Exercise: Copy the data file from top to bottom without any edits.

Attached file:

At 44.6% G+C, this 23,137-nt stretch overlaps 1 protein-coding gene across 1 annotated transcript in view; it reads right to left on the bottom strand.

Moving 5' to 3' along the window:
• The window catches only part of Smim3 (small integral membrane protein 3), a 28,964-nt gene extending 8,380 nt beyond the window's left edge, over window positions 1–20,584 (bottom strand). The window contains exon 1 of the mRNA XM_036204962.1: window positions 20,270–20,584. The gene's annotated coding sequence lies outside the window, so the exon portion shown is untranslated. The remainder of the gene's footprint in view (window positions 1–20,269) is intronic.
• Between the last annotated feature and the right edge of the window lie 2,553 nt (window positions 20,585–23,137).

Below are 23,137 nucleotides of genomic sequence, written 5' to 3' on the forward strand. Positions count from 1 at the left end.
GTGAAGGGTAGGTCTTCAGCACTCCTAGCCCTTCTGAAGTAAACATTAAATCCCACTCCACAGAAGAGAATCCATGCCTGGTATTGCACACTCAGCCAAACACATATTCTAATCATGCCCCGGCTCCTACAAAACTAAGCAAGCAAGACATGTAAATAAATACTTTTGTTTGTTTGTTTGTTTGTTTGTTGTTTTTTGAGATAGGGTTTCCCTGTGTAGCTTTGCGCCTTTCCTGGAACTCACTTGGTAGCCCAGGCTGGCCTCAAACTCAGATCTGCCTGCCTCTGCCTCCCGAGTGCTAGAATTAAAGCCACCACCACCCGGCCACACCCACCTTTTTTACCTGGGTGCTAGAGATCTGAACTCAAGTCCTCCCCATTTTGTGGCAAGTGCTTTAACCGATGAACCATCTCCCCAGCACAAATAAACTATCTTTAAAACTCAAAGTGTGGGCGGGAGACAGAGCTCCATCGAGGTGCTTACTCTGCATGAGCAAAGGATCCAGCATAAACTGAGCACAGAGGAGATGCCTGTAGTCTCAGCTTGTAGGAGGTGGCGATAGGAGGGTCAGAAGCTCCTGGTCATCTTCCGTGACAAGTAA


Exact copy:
At 44.6% G+C, this 23,137-nt stretch overlaps 1 protein-coding gene across 1 annotated transcript in view; it reads right to left on the bottom strand.

Moving 5' to 3' along the window:
• The window catches only part of Smim3 (small integral membrane protein 3), a 28,964-nt gene extending 8,380 nt beyond the window's left edge, over window positions 1–20,584 (bottom strand). The window contains exon 1 of the mRNA XM_036204962.1: window positions 20,270–20,584. The gene's annotated coding sequence lies outside the window, so the exon portion shown is untranslated. The remainder of the gene's footprint in view (window positions 1–20,269) is intronic.
• Between the last annotated feature and the right edge of the window lie 2,553 nt (window positions 20,585–23,137).

Below are 23,137 nucleotides of genomic sequence, written 5' to 3' on the forward strand. Positions count from 1 at the left end.
GTGAAGGGTAGGTCTTCAGCACTCCTAGCCCTTCTGAAGTAAACATTAAATCCCACTCCACAGAAGAGAATCCATGCCTGGTATTGCACACTCAGCCAAACACATATTCTAATCATGCCCCGGCTCCTACAAAACTAAGCAAGCAAGACATGTAAATAAATACTTTTGTTTGTTTGTTTGTTTGTTTGTTGTTTTTTGAGATAGGGTTTCCCTGTGTAGCTTTGCGCCTTTCCTGGAACTCACTTGGTAGCCCAGGCTGGCCTCAAACTCAGATCTGCCTGCCTCTGCCTCCCGAGTGCTAGAATTAAAGCCACCACCACCCGGCCACACCCACCTTTTTTACCTGGGTGCTAGAGATCTGAACTCAAGTCCTCCCCATTTTGTGGCAAGTGCTTTAACCGATGAACCATCTCCCCAGCACAAATAAACTATCTTTAAAACTCAAAGTGTGGGCGGGAGACAGAGCTCCATCGAGGTGCTTACTCTGCATGAGCAAAGGATCCAGCATAAACTGAGCACAGAGGAGATGCCTGTAGTCTCAGCTTGTAGGAGGTGGCGATAGGAGGGTCAGAAGCTCCTGGTCATCTTCCGTGACAAGTAA